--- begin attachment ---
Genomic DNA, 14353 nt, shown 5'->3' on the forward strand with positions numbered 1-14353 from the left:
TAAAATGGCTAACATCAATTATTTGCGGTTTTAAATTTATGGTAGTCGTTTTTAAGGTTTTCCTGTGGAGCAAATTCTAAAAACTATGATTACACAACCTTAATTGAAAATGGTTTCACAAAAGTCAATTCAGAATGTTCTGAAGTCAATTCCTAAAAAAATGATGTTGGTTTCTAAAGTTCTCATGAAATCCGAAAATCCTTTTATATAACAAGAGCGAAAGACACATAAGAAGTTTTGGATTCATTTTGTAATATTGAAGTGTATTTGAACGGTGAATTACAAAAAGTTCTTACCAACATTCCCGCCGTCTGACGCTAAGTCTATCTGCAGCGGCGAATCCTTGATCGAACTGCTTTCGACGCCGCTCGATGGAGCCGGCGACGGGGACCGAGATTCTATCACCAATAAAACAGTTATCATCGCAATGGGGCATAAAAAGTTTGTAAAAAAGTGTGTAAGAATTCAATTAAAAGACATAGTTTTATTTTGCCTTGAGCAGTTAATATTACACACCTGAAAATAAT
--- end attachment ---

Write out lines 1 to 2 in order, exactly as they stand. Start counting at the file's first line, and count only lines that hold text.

Genomic DNA, 14353 nt, shown 5'->3' on the forward strand with positions numbered 1-14353 from the left:
TAAAATGGCTAACATCAATTATTTGCGGTTTTAAATTTATGGTAGTCGTTTTTAAGGTTTTCCTGTGGAGCAAATTCTAAAAACTATGATTACACAACCTTAATTGAAAATGGTTTCACAAAAGTCAATTCAGAATGTTCTGAAGTCAATTCCTAAAAAAATGATGTTGGTTTCTAAAGTTCTCATGAAATCCGAAAATCCTTTTATATAACAAGAGCGAAAGACACATAAGAAGTTTTGGATTCATTTTGTAATATTGAAGTGTATTTGAACGGTGAATTACAAAAAGTTCTTACCAACATTCCCGCCGTCTGACGCTAAGTCTATCTGCAGCGGCGAATCCTTGATCGAACTGCTTTCGACGCCGCTCGATGGAGCCGGCGACGGGGACCGAGATTCTATCACCAATAAAACAGTTATCATCGCAATGGGGCATAAAAAGTTTGTAAAAAAGTGTGTAAGAATTCAATTAAAAGACATAGTTTTATTTTGCCTTGAGCAGTTAATATTACACACCTGAAAATAAT